What did this college wrestler do when his teammate was attacked by a grizzly bear?
College wrestlers from Cedar City, Utah, and Evanston, Wyoming, were sent to a Montana hospital for care following the surprise attack by a grizzly bear
When a grizzly bear attacked his Northwest College wrestling teammate Brady Lowry outside Cody, Wyoming on Saturday, Kendell Cummings didn’t hesitate to try to free his friend from the bear’s clutches.
The bear had grabbed Lowry’s arm, shaking it until it fractured. Lowry curled up in a ball and but the bear continued its attack “biting my back, my butt, my shoulder,” he said.
Cummings attempted to disrupt the attack by yelling, throwing things at it and grabbing its coat to attempt to pull it off Lowry.
“I didn’t want to lose my friend. It was bad. There was big ol’ bear on top of him. I could have run and potentially lost a friend, or get him off and save him,” said Cummings, from his hospital bed in Billings, Montana.
In a flash, the bear turned on Cummings, relentlessly mauling his arms and head. For some reason, the assault stopped, but the bear returned for a second attack.
Lowry, who is from Cedar City, feared Cummings was dead. Despite his own injuries, Lowry climbed up a ridge to locate cell service to call 911 for help.
“He definitely saved my life. If it wasn’t for him, if I was by myself, I would not have made it off that mountain,” said Lowry in an interview Monday.
Two other teammates on the outing to hunt for shed antlers, August Harrison of Vernal and Orrin Jackson from Kersey, Colorado, eventually helped Cummings down the mountain, at times carrying him, although Cummings also walked part of the way.
Emergency dispatchers urged Harrison and Jackson to head to a safe place and wait for help, but the idea of leaving Cummings alone on the mountainside was out of the question. Once they had coordinated a location for a medical helicopter to land, they headed up the hill to find Cummings.
“I remember getting on the phone and I said ‘You know, that’s our brother up there. We’re not leaving,’” Jackson said as he hung up the phone with the dispatcher.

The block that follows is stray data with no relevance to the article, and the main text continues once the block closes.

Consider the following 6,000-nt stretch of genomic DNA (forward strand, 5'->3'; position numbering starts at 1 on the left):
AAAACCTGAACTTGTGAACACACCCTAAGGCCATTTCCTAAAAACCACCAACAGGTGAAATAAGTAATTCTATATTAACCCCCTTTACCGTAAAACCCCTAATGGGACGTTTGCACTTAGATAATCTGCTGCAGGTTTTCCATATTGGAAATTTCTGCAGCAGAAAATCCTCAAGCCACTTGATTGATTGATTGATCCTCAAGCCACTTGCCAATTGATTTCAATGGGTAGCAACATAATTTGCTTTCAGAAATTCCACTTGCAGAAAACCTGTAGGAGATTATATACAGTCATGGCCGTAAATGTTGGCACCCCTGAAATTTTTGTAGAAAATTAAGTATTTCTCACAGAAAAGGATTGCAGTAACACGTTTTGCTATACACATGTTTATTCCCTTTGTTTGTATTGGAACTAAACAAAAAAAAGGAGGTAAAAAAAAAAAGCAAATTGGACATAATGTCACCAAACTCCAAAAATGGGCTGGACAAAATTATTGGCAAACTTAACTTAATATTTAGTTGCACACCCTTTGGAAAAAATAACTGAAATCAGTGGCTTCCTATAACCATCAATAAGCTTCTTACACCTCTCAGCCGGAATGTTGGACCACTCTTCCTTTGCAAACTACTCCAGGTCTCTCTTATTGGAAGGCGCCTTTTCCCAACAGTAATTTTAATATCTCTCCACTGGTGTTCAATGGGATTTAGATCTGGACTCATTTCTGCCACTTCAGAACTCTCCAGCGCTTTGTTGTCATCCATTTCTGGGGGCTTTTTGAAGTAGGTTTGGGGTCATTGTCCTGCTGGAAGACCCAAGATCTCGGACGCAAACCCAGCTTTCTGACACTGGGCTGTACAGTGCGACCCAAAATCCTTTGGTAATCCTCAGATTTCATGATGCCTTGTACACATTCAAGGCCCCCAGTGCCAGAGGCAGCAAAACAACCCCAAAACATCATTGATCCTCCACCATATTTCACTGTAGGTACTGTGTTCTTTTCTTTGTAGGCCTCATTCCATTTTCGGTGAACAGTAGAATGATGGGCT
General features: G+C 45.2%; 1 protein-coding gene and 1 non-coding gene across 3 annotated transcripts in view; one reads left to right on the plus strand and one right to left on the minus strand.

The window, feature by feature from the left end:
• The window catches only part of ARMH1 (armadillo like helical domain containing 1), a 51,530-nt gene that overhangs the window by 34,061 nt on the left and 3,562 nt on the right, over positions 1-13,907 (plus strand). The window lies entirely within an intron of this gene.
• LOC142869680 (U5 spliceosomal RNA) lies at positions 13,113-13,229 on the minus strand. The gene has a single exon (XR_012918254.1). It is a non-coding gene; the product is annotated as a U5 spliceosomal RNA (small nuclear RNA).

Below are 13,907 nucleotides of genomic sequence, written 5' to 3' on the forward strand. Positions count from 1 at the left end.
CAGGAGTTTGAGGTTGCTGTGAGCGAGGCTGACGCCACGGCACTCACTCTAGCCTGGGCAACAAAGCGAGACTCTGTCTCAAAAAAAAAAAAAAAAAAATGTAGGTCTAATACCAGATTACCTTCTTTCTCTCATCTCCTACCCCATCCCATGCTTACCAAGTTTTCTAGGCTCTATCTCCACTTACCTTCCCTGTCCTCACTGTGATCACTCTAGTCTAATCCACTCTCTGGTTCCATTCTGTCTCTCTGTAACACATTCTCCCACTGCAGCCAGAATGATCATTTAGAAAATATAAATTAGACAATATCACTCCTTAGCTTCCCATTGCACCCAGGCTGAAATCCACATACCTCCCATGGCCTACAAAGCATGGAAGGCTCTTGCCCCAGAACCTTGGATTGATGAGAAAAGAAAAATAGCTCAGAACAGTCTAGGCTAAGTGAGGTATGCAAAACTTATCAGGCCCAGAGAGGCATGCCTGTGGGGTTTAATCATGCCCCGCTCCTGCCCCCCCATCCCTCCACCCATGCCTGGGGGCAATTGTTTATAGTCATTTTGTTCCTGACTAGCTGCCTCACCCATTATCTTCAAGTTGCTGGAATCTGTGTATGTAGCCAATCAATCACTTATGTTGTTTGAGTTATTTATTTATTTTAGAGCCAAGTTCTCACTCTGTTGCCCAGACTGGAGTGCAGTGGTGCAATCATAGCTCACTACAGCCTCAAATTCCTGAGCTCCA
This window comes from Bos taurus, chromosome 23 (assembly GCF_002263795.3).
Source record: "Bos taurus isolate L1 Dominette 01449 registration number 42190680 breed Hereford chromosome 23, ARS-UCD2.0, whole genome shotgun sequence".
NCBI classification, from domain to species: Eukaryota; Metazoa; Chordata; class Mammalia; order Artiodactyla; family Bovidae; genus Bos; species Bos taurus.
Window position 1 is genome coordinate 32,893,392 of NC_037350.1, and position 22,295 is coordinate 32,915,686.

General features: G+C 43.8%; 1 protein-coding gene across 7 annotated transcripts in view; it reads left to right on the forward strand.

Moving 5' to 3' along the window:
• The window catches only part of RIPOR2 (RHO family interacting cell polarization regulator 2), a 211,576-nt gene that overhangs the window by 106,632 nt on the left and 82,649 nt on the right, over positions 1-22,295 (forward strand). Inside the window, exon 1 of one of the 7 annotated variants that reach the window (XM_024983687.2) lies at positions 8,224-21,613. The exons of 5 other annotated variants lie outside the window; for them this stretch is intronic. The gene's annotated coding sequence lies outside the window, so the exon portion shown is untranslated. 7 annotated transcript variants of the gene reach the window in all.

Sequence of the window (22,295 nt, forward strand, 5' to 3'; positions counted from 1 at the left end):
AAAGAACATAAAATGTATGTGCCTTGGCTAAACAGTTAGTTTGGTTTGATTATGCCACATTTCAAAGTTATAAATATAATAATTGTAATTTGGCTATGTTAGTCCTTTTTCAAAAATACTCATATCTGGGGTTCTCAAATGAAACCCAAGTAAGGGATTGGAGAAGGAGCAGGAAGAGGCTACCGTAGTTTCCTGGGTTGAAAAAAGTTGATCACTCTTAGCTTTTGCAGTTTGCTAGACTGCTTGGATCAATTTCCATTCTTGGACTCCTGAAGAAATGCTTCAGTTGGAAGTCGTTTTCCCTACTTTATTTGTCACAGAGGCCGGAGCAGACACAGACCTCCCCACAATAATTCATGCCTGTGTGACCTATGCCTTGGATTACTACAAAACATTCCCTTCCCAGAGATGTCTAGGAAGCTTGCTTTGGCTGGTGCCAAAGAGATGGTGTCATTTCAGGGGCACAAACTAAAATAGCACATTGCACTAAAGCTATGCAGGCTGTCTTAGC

Harrison said he “started hauling butt up the mountain for Kendell and yelling his name. Eventually, after a while, I heard him yell back at me and I noticed that he was a little farther up the mountain from me. So I ran up to him and I grabbed him by the side and I helped him get down the mountain. He was just a bloody mess. His head was painted red everywhere,” he said.
Cummings wanted to sit for a second, so Harrison used the time to check the wounds to his neck and chest.
“He looked OK, like we could get him to medical attention in time. So I told him ‘we’re gonna have to get up and walk,’” Harrison said.
At first, Cummings said he didn’t want to walk “so I told him I would carry him and I throw him over my shoulder,” Harrison said.
“After a while he wanted to walk again, so I sat him down and we walked some more and then Orrin carried him for a bit. Then, we had to hand him over a barbed wire fence,” Harrison.
All told, the trip down the mountainside to the trailhead where they had parked earlier in the day was approximately 6 miles.
The group stayed together while waiting for Park County Search and Rescue. Cummings was flown to Billings Clinic Hospital where he has undergone multiple surgeries and remains hospitalized.
Asked about his teammates, Cummings said, “They’re awesome. I know that all of us would do anything for each other. It didn’t matter who was up there.”
Lowry, who made it off the mountainside largely unassisted, was transported by ambulance to Cody Regional Hospital. He was later taken by ambulance to the same Billings hospital as Cummings but was then released.
Wildlife officials described the attacks as “a sudden, surprise encounter with a grizzly bear.” Each of the wrestlers was carrying bear spray, but the attacks were so sudden, none had time to deploy them, the wrestlers said.
According to the Wyoming Game and Fish Department, Cummings and Lowry “encountered the bear at close range in heavy cover ... west of the Bobcat Houlihan trailhead on the Shoshone National Forest.”
“They were able to call 911 from near the scene and Park County Search and Rescue quickly responded,” the press release states.